Advertising

Pakistanis liking for shortcuts in policy making

Policies in Pakistan fail due to poor governance caused by micro and mega level corruption along with the curse of clientelism. An analysis of previous development policy failures provides evidence that policy failure has roots in class, institutional, and political structures and looking for shortcuts. These days policies are determined through political interests and motives; they are more ‘vote-oriented’ than they are ‘welfare-oriented

Print Friendly, PDF & Email

Whenever you talk to people with successful careers, one concept is a popular theme: “There are no shortcuts to success”. Some Pakistanis may accept this theory as genuine in their personal careers too. However, when it comes to policymaking at the national level, we see a clear love for shortcuts from our nation.

Let’s look at a few examples from Pakistan’s history which justifies our love for shortcuts:

  1. Preference for short-term economic growth via loans: PMLN in their last tenure built a favorable reputation via positive macroeconomic indicators. However, this growth cycle turned out to be a short-term model dependent on loans as it kept the dollar rate under control & triggered ease of imports to help serve business growth. A significant number of Pakistanis (particularly in Punjab) still hope to see PMLN return to power.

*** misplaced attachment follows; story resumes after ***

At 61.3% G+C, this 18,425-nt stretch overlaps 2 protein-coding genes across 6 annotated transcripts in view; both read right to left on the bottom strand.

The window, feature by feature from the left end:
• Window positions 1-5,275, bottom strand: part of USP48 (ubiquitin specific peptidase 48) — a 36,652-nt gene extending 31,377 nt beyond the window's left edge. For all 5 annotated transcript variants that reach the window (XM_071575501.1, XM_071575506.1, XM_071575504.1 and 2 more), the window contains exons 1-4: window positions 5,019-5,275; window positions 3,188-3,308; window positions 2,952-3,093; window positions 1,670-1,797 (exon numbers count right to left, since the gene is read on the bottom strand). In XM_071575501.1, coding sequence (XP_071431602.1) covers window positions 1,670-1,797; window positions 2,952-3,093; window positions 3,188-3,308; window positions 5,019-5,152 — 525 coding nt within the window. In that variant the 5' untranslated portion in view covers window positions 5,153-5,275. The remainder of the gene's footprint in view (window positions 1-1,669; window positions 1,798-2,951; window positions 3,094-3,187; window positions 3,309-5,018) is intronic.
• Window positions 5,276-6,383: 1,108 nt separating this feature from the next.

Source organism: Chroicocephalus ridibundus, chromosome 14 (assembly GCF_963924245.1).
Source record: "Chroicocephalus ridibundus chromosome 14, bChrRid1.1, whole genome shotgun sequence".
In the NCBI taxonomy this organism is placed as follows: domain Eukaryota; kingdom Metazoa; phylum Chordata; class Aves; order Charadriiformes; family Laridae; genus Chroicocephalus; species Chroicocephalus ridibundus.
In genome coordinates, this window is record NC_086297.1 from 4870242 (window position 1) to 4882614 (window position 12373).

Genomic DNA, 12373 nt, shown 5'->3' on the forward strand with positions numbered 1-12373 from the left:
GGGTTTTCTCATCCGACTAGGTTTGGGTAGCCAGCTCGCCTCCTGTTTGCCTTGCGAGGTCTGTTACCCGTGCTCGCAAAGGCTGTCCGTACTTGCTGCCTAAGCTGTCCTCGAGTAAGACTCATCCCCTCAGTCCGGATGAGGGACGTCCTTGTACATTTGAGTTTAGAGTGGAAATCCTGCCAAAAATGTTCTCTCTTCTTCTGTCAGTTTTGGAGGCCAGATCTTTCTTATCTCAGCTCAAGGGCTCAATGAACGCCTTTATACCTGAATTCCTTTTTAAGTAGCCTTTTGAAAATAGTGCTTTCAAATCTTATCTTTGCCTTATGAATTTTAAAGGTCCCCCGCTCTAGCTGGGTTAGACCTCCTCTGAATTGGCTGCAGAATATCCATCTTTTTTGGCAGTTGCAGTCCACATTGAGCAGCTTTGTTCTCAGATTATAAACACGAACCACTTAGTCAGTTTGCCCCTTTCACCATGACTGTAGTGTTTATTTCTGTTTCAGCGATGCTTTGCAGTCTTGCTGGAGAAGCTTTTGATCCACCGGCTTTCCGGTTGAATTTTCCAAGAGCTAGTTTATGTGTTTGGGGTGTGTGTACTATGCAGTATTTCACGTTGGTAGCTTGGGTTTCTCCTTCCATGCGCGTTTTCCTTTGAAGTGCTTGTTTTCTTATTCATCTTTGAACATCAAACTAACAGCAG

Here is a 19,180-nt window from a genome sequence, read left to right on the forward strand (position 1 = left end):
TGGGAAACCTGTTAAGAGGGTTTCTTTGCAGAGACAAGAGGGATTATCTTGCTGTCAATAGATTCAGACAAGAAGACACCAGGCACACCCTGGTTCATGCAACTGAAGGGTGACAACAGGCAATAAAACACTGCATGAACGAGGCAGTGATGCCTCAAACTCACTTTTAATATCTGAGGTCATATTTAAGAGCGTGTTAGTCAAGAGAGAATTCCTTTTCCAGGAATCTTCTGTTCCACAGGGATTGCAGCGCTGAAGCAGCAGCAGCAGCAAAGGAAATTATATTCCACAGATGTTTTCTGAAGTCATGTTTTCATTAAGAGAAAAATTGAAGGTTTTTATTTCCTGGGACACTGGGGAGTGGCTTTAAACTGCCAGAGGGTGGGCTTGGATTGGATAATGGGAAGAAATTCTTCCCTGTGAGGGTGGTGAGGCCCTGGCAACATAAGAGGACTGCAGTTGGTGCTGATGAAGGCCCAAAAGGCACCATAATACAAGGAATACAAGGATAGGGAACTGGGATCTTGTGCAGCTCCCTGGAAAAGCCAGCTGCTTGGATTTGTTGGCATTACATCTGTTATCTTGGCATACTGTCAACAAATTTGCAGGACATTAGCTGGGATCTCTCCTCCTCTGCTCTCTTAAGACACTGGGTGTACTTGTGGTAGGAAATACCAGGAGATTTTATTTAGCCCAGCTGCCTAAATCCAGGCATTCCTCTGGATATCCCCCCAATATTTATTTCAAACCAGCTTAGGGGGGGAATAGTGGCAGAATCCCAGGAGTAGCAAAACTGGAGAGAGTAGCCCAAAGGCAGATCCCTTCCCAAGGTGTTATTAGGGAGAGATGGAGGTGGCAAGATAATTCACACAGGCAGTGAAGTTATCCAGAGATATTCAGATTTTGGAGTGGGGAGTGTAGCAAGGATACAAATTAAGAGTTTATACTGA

2. Support for political patronage championed by PPP: In Pakistan, a government job develops attraction due to a culture where job security is rewarded with a lower pressure of performance (compared to the private sector). Multiple Pakistani Governments have failed to realize that their role is to just help create a positive environment for entrepreneurs to generate jobs on merit instead of distr0ibuting government jobs (shortcut to please voters) & exponentially increasing state expenses.
  3. The nostalgia of economic growth bubble in the Musharraf era: Due to geopolitical circumstances created after the 9/11 attacks, Pakistan enjoyed a spell of very good relations with the USA & which triggered an unprecedented inflow of dollars. Pakistan should have milked this scenario to develop robust industries so that a wide range of local products have high demand in global markets for the long-term future. Instead, a shortcut-based approach (consumer-based economy) was applied to grow our economy at a rapid speed. Once the dollars inflow dried up, our bubble burst & we were back to square one because our export sector was not robust enough to save the Pakistani economy from a nosedive without significant US support.

Read more: Pakistan’s legal system is on the verge of collapse?

In 2021, Pakistan is battling through a grueling cycle of inflation

The global political scenario is not favoring us to receive a huge inflow of dollars without any tough conditions. Our current political situation is such that it’s significantly easier to sit in opposition than being Imran Khan to suffer curses from the public on a regular basis. There seems to be no way out other than boosting the development of our local industries so that Pakistani products & services are more competitive at a global level.